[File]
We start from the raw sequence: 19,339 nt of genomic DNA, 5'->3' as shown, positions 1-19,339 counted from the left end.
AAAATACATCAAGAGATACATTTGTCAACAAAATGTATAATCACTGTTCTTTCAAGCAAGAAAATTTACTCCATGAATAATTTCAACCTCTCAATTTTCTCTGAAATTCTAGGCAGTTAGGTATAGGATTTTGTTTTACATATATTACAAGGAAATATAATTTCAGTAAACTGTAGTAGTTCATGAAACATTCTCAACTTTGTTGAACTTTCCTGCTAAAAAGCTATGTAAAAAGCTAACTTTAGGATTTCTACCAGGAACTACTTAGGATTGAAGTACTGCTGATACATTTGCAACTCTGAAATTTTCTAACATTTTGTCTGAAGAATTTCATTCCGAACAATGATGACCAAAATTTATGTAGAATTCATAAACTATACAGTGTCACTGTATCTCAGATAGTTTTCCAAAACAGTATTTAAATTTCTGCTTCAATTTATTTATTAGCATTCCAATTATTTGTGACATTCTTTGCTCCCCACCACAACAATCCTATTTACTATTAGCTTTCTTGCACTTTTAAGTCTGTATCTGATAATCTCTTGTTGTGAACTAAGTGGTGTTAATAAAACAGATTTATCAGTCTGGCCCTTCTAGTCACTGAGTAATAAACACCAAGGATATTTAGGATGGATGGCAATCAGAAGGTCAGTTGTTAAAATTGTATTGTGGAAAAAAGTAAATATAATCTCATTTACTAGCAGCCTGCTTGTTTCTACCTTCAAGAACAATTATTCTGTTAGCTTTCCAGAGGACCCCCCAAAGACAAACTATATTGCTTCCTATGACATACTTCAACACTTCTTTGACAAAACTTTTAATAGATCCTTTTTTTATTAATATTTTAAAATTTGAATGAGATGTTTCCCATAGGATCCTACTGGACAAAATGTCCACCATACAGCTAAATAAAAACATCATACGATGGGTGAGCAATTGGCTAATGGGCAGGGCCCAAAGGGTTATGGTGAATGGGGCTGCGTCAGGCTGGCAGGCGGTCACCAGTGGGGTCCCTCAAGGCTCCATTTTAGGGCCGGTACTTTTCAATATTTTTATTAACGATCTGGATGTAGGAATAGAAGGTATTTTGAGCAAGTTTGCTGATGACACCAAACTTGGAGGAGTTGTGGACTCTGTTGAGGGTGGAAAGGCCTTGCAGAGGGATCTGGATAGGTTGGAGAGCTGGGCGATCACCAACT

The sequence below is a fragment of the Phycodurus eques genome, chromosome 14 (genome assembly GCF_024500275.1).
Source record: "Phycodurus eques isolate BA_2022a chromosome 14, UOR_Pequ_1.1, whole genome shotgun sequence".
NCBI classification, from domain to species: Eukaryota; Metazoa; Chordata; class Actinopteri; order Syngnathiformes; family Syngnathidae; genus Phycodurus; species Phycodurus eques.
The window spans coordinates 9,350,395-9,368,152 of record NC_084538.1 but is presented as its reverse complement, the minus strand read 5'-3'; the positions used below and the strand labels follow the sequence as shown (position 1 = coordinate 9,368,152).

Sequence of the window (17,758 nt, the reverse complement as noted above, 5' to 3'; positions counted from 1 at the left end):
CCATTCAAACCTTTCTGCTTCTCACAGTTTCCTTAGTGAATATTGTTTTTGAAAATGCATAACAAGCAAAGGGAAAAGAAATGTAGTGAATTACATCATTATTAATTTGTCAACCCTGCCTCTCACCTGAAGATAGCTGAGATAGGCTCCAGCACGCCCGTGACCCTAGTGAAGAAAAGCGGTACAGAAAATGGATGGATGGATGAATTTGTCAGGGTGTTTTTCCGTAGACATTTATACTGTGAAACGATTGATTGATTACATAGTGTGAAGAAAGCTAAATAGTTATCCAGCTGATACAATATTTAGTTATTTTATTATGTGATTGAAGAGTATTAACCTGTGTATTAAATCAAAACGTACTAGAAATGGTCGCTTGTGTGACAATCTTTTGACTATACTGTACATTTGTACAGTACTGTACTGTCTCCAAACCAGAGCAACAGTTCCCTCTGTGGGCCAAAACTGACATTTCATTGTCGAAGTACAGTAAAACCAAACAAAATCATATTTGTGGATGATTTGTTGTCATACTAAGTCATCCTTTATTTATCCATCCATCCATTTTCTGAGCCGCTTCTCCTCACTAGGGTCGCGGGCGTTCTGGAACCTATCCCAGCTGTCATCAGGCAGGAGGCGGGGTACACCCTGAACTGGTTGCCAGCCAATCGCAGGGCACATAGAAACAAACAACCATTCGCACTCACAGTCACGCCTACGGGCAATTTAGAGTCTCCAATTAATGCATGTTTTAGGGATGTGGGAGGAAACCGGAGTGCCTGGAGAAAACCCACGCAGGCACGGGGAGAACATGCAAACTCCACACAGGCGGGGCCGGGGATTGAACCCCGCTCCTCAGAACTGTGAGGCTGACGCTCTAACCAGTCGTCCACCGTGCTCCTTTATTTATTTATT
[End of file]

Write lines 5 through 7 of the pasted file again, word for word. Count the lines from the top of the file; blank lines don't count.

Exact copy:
NCBI classification, from domain to species: Eukaryota; Metazoa; Chordata; class Actinopteri; order Syngnathiformes; family Syngnathidae; genus Phycodurus; species Phycodurus eques.
The window spans coordinates 9,350,395-9,368,152 of record NC_084538.1 but is presented as its reverse complement, the minus strand read 5'-3'; the positions used below and the strand labels follow the sequence as shown (position 1 = coordinate 9,368,152).

Sequence of the window (17,758 nt, the reverse complement as noted above, 5' to 3'; positions counted from 1 at the left end):